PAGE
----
We have amended our beds, laid out rows and are now ready to sow seeds. All pertinent information about planting seeds can be found on the back of the seed packet. This includes: lighting requirements, row spacing, plant spacing, planting depth, plant height, days to germination, and days to harvest.
Also, pay special attention to plant height, remember taller plant go at the north end and smaller plants at the southern end, this way your plant are not shading one another.
If still undecided about what you’re growing please consider the following:
1) Radishes – Perhaps not the tastiest of vegetables but certainly the quickest; seed to harvest is 30 days. Students will feel a sense of accomplishment that far outweighs any nutritional or educational benefit.
2) Lettuce – One of the easiest vegetables one can grow. Stagger your planting (sow seeds Oct, Nov, Dec…) and you’ll have lettuce all year. Also, more importantly, lettuce seed sown now will go to seed within the school year. If you wish to demonstrate the life cycle of a plant, lettuce is perfect (so is Cilantro).
3) Peas and Carrots – Good companion plants in the garden, and in the kitchen. Peas are like nature’s candy and carrots are a thrill to harvest.
4) Fava Beans – Dual benefits, first, they grow well in the fall and can be used in many bean recipes and second, fava bean plants add nitrogen to the soil benefiting the crops that follow it.
5) Swiss Chard – Winner of the most-bang-for-your-buck award. Sow seeds in the fall, harvest only the outer leaves, and you can enjoy Swiss chard the entire year.
6) Anything in the Brassica family – This includes, broccoli, cabbage, kale, etc., which are rich in phytonutrients. For more about phytonutrients, read the following from the USDA
For complete list of what you can plant now see my chart of Vegetable Families and the Digital Gardener’s Southern California Vegetable Planting Schedule.
Students Reap Rewards From Garden Program
“The children are really excited about the fact they grew something. They put it in the garden and it actually flourished,” Schwartz said. The students celebrated the fruits of their labors at a back-to-school night Sept. 12.
“I think it was a wonderful program. The students learned a lot about science, but they also learned a lot about helping others,” said Kimberly A. Fetter, All Saints principal.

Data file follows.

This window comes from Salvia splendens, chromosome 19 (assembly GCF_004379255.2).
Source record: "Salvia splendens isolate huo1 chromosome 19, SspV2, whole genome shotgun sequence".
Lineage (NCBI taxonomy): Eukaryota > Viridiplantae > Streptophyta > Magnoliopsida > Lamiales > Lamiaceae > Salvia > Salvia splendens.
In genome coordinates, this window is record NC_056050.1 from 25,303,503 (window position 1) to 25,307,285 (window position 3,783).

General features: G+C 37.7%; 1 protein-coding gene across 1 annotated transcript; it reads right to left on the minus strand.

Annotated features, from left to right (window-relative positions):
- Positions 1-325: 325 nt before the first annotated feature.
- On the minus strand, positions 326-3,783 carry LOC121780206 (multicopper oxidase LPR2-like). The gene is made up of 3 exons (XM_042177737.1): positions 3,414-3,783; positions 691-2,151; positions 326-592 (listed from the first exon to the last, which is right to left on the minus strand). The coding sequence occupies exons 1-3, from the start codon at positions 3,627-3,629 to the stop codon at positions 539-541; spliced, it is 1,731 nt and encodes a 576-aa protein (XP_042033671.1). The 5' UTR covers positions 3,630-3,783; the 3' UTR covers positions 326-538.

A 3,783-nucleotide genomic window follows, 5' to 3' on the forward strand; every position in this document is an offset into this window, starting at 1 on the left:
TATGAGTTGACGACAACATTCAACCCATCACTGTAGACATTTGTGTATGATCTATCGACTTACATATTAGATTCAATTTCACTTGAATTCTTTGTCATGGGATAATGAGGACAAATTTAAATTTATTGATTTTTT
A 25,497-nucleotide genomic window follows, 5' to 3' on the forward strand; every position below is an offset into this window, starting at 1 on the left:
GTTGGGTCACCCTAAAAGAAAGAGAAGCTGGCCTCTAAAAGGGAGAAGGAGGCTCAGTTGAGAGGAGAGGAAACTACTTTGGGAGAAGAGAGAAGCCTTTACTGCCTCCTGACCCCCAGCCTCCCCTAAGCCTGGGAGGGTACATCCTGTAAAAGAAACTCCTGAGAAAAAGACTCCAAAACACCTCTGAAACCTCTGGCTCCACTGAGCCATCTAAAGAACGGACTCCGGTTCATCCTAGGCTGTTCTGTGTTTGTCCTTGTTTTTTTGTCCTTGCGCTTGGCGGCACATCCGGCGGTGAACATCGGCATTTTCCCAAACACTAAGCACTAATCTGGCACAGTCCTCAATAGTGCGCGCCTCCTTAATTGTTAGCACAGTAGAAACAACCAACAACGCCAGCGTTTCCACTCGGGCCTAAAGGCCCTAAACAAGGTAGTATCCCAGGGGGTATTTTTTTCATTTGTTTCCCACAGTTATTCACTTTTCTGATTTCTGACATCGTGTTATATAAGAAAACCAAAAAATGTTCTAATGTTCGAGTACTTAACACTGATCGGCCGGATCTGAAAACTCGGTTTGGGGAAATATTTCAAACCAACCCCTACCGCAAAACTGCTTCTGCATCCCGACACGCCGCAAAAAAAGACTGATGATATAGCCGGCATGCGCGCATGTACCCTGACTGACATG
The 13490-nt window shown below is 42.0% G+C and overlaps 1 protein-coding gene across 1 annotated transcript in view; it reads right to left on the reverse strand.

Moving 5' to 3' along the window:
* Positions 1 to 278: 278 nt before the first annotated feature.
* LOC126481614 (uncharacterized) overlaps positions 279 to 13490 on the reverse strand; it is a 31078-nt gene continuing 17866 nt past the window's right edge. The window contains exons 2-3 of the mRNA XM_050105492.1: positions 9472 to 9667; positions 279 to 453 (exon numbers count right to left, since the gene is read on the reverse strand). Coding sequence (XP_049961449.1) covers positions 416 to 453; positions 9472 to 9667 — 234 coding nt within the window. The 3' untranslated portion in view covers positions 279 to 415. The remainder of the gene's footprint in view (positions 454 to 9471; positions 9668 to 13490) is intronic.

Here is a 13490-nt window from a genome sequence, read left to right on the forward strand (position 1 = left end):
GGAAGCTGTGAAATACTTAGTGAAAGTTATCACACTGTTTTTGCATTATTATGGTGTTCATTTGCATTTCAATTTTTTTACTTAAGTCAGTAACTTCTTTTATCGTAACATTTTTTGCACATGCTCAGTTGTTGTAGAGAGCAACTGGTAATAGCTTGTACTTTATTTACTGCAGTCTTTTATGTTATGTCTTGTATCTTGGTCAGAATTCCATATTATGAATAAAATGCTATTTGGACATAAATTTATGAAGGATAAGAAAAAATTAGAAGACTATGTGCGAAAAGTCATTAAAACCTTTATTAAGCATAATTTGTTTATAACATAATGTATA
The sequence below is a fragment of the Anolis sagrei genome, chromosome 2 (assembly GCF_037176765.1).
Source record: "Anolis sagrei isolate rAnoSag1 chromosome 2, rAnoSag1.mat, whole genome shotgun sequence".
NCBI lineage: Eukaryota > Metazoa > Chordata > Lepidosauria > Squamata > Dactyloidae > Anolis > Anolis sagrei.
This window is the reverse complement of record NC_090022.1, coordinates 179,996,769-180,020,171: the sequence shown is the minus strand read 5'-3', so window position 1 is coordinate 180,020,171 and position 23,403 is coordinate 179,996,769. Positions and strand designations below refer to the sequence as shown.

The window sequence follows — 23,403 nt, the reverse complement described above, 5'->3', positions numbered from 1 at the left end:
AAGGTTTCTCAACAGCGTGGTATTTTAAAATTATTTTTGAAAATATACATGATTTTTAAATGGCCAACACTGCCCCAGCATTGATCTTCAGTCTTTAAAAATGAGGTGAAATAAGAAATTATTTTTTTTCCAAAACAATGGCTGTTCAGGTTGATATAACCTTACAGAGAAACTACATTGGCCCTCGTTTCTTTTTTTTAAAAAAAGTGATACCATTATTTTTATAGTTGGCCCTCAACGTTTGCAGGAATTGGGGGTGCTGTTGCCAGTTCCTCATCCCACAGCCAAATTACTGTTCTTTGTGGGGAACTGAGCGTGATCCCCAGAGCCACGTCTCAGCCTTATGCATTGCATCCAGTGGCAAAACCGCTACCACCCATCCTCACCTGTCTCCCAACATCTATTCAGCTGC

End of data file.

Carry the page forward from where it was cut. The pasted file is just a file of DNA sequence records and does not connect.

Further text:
U.N. Garden Program Rolls into Schools
Students at two city school soon will share tips with students around the world on how to grow Swiss chard in a box, through a United Nations program called Growing Connection.
To demonstrate how that works, Robert Patterson, a senior liaison from the U.N.’s Food and Agriculture Organization, Tuesday brought EarthBox container gardens from Washington, D.C., to Barnard Environmental Studies Magnet School and Benjamin Jepson School. He walked into Barnard hauling behind him an EarthBox, a plastic container garden with wheels, that overflowed with ruby-veined Swiss chard.
Complete article can be found here
For more info on the The Growing Connection:
Why do we need to amend the beds, why do we need to turn the soil?” I hear this alot. Invariably its from a student in the midst of said activity who deservedly wants a break. The answer is, we amend the beds to add nutrients to the soil. Healthy soil means healthy plants. There is an old addage that states feed the soil, not the plant.
We turn the soil to mix the amendments with our existing soil and to aerate it as well. Aerating the soil is crucial for root development. Stick your pointer finger into an aerated bed and observe how easily it penetrates the surface. Now try to stick that same finger into the hard ground between the beds and notice how difficult it is to penetrate, if you can even do it at all. Now imagine that your finger is the root of a plant. In what environment do you think it will grow best. Correct, the aerated bed.
Note: Once a bed is turned it should never be walked on. Walking on the beds compacts the soil.
Once the beds are amended the next step is laying out rows. We lay out rows to plot where our seeds will be sown. Simply tie string to two row ends where you want your seeds to be planted. Row ends can be: splintered pieces from an old wooden box, plastic spoons, or, my favorite, tongue depressors from the nurses office.
Space your rows according to what plant you are growing. Read the back of the seed packet for this info.
A Dream Garden Turns into Reality
“MAKHOARANE School, the winners of last year’s City Parks’ My Dream Park competition, has seen its dry and dusty playgrounds turned into green oasis, with newly planted trees, a water feature and new swings and slides.”
Complete article can be found here
Setting up a classroom, learning all new names and faces, last week was way too short to even think about gardening. No worries, we’ll get to it this week without missing a beat.
First off, review Week 1 (see below), especially the part about tool safety, then read on…
For those new to gardening you should have your location scoped out and permission from the principal granted. Focus next on obtaining raised beds or containers. Gardeners.com offers a 3 ft square raised bed made of black plastic now on sale for $35.00 (that’s about as low of a price as I’ve seen anywhere.) See it here
For those with existing raised beds now would be a good time to clear the beds, add your amendments and begin turning the soil. Physically this will be our hardest job all year. It would be a good idea if everyone took turns to lessen the burden.
More about amendments…
Definition of Soil Amendment – Material that is added to the soil for the purpose of improving the physical and biological characteristics of the soil including improving the tilth, porosity, aeration, aggregation, water holding potential, or to increase the organic content, ion exchange capacity and microbial viability. Washington State Department of Ecology